Many people swear by their PDA; they use it for their calendar, diary, address book and store of useful information. Many use their PDA for capturing information on the move - ready to up to their PC at the office or at home. Traditional digital PDAs, however, all suffer from some persistent problems.
- They are expensive
- Yes, you can get them pretty cheap, but you're still talking about fifty quid and quite possibly many times that figure. For something you're gonna be carrying around with you all the time this can be a problem.
- They're fragile
- They break if they are dropped from a great height. Yes, some are better than others, but all have a limit to the stress and knocks they can take and I'll bet the Hipster beats any you can name.
- They have bugs, and crash and stuff
- Just like your home PC; you will experience crashes and lock-ups. You will find problems with the software. You will lose important work.
- They use batteries
- Batteries are a pain. Always running out just when you need them. You have to decide whether to bring your charger with you (and reduce the portability) or risk not being able to use your device after a few hours. Plus, charging costs money - especially if you want to buy the extras needed to charge in your car.
- Problems with communication
- You have some information on your PDA you want to give to someone else? Well, you could email it - if you're in range of an expensive wireless point. You could beam it - if your colleague has a PDA too, and they will talk to each other, and neither of you will run out of battery power. You could copy it onto paper by hand and give it to them...
- Speed of access
- "Oh, where's my PDA. Ah! It's in my jacket pocket. My jacket's on the back of my chair over there. Here we are, OK. I'll just slip off the cover and get out my stylus. Damn! Dropped the bloody thing on the floor. Where is it... ah. Thank you. OK. Now, where's that spreadsheet app. Uh-huh. OK, now that file...." And so on, and so on.
Well, you get the point. There's also the other reason. The one where we're all so surrounded by technology. Caught between our PCs, digital televisions, mobile phones and whatever else; sometimes it's nice to get out a pen and do some actual writing.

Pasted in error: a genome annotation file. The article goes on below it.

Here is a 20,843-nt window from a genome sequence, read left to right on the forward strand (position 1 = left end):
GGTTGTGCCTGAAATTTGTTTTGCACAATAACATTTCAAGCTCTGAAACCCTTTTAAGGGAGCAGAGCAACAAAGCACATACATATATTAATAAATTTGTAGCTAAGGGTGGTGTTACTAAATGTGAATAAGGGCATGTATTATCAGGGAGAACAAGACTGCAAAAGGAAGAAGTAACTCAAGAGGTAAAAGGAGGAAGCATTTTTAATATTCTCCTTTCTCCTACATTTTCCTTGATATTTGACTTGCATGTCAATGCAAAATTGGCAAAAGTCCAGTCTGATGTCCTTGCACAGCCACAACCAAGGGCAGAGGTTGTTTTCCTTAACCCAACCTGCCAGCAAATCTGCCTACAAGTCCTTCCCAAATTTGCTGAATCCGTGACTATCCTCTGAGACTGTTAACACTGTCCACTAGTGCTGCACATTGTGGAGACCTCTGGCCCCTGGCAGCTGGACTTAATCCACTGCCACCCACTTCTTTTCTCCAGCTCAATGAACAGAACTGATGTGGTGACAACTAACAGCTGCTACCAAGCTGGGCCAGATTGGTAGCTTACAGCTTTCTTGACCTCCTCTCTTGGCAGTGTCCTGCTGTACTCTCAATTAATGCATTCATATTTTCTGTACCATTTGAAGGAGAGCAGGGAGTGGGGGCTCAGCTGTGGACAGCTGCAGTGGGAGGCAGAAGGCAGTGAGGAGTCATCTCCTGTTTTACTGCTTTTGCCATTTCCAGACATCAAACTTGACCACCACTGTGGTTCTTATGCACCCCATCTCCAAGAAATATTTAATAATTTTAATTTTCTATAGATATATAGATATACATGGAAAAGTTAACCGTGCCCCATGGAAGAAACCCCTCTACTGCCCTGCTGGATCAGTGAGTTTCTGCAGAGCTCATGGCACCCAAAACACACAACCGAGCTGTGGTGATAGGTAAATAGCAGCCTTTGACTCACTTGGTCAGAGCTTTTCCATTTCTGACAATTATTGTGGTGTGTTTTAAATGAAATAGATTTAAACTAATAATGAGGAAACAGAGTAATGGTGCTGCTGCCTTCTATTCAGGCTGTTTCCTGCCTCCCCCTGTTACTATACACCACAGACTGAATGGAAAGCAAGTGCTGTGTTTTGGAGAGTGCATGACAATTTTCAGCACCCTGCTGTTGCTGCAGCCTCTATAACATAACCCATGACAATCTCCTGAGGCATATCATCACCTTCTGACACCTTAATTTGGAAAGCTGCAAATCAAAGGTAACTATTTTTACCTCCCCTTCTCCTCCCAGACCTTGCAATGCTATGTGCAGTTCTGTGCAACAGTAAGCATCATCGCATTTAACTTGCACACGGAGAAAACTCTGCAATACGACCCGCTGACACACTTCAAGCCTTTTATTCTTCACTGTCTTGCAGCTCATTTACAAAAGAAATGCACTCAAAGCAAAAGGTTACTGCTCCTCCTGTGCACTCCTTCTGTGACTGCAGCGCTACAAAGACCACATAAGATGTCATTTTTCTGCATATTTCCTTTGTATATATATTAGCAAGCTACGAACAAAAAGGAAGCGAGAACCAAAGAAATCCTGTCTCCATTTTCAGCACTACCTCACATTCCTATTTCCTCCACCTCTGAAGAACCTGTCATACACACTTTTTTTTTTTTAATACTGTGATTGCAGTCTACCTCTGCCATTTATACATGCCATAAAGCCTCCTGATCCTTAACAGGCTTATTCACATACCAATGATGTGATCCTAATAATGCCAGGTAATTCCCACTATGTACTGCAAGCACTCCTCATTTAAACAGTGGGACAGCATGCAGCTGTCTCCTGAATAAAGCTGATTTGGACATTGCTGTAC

The Hipster PDA suffers from precisely none of these problems. Invented by Merlin Man who runs a productivity weblog cantered mainly around David Allen's "Getting Things Done" principles; from his site:
The Hipster PDA (Parietal Disgorgement Aid) is a fully extensible system for coordinating incoming and outgoing data for any aspect of your life and work. It scales brilliantly, degrades gracefully, supports optional categories and beaming, and is configurable to an unlimited number of options. Best of all, the Hipster PDA fits into your hip pocket and costs practically nothing to purchase and maintain
At the simplest level, it is just a bunch of 3"x5" index cards held together with a binder clip. That's it. You then configure it how you will. Use different coloured cards, use plain, lined and squared. Use some for capturing information, some for keeping lists and some for reminders.
At D*I*Y Planner, you can get free PDF templates to print on your Hipster PDA cards. Phone books, diaries, checklists, notes, planners, and anything else you want to think of is there ready for you. I used these (scaled to A6) for several months before I dumped much of it for a notebook.
Experiment with substitutes for the binder clip. Try rubber bands (my personal favourite), or punch a hole in the corner and put it on a key ring. Make a nice hard cover; optionally with a picture on it. Put them in some sort of wallet, like the Ducster - a wallet make from duct tape - or a Levenger Shirt Pocket Briefcase.
Possibly the coolest solution is to slip the cards into a Moleskine Memo Pocket. The six pockets give you categories and the cover protects the whole thing beautifully - not to mention whilst looking cool. Or, just stuff a few cards into the back pocket of a Moleskine pocket notebook (my current system).
Get yourself a copy of GTDTiddlyWiki. It's a version of TiddlyWiki - a wiki that runs in your browser - that will print directly to index cards, ready to stuff into your Hipster.
GTDTiddlyWiki Thanks, wertperch.